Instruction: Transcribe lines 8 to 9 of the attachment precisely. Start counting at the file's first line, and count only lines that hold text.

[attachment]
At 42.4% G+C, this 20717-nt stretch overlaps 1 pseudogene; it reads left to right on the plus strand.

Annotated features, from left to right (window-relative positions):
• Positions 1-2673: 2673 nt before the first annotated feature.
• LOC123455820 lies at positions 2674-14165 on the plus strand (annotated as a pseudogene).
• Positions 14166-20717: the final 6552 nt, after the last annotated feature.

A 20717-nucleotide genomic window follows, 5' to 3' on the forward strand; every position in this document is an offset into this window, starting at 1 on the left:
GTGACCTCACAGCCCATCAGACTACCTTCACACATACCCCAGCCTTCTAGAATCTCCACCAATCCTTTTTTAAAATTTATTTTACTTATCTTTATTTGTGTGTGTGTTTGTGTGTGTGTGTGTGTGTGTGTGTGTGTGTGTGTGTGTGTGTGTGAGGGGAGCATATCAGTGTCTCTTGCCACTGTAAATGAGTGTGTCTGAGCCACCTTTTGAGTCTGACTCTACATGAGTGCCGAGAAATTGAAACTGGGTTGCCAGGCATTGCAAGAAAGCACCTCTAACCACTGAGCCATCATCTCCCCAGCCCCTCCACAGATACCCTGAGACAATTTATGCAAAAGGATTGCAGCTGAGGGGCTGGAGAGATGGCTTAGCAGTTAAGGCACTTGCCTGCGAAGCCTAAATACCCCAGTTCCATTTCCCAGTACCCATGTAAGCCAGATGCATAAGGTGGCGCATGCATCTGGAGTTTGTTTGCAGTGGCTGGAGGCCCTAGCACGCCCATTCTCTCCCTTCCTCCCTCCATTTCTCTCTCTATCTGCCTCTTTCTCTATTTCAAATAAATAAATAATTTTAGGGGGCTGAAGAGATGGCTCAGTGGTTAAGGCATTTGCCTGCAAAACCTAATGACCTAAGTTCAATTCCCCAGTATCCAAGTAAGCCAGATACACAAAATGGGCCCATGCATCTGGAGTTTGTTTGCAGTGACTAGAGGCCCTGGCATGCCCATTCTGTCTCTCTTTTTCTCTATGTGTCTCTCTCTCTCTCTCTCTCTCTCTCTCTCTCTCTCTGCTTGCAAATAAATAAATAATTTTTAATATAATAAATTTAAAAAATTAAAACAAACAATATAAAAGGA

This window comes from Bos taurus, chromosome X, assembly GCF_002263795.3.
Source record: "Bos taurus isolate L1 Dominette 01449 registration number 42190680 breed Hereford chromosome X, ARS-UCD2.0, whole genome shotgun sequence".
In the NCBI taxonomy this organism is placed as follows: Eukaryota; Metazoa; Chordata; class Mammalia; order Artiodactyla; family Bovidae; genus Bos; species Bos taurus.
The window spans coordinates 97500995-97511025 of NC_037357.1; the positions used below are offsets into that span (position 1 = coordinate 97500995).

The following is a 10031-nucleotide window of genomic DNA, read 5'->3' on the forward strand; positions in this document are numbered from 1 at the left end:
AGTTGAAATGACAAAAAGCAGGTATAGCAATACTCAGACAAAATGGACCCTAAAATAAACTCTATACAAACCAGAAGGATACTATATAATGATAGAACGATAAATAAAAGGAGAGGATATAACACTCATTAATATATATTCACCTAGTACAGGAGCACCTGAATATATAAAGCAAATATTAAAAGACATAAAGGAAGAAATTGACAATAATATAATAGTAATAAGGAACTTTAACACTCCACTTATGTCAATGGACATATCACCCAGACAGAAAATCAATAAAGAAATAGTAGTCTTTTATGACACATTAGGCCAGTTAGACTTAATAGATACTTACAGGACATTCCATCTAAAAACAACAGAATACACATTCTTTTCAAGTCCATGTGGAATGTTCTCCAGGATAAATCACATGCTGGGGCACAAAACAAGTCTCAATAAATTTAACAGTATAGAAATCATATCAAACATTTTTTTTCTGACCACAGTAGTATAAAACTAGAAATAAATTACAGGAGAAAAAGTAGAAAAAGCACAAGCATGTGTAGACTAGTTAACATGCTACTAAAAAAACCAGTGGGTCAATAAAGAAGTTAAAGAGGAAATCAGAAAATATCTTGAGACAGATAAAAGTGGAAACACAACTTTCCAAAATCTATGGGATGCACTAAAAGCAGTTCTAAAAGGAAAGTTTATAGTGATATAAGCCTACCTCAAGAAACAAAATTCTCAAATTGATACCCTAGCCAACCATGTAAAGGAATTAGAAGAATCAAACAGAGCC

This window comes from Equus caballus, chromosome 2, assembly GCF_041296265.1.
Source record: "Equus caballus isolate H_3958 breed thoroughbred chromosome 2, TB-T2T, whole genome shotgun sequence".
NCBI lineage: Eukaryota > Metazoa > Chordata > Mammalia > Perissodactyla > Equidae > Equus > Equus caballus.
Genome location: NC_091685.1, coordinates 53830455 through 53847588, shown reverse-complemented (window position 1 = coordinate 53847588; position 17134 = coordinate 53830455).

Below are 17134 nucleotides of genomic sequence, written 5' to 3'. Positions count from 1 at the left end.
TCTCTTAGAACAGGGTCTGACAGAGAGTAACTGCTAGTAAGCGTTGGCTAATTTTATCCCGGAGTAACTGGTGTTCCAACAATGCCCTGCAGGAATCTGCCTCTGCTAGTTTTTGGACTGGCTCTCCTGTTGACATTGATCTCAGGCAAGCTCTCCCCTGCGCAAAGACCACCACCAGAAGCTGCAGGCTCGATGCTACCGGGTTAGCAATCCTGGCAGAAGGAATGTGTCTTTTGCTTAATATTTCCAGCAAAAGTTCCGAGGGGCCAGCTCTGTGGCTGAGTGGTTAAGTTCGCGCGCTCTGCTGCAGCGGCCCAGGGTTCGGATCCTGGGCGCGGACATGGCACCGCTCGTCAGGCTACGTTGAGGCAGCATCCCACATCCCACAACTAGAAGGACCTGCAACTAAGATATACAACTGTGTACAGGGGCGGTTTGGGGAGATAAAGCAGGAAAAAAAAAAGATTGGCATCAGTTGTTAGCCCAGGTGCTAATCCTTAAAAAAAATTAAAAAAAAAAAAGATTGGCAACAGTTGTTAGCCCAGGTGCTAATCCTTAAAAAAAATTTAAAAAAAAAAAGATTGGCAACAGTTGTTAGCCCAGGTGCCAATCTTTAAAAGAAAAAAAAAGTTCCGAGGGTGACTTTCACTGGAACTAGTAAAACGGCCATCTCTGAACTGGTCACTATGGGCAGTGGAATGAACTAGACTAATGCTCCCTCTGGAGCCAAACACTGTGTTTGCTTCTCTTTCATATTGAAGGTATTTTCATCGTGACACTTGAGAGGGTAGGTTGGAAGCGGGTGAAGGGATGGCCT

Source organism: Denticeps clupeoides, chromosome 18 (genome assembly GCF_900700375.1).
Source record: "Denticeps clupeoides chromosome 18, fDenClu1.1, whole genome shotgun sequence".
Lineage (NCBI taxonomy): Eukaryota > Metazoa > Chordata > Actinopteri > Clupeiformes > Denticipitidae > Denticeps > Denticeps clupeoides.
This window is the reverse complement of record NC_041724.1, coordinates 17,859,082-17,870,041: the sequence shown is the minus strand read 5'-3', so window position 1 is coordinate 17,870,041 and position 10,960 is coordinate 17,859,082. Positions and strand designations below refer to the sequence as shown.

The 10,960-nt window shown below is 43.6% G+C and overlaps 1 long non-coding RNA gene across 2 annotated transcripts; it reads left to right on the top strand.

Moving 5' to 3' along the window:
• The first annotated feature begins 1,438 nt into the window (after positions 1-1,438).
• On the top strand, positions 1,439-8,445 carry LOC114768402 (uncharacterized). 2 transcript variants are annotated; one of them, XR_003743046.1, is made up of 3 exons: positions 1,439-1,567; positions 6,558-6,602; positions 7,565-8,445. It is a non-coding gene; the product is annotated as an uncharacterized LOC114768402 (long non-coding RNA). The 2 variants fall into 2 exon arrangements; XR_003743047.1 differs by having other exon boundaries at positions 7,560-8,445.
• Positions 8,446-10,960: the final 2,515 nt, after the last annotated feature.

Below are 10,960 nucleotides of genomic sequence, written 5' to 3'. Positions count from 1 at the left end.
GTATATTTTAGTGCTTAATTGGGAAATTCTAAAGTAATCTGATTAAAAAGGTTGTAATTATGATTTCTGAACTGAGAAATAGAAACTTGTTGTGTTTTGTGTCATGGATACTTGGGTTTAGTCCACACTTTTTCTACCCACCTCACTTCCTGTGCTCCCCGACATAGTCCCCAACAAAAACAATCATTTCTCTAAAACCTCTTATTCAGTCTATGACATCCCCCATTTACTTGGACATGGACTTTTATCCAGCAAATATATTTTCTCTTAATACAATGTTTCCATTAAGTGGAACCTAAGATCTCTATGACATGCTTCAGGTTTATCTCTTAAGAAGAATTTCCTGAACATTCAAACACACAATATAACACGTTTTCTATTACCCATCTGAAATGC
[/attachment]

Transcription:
This window comes from Bos taurus, chromosome X, assembly GCF_002263795.3.
Source record: "Bos taurus isolate L1 Dominette 01449 registration number 42190680 breed Hereford chromosome X, ARS-UCD2.0, whole genome shotgun sequence".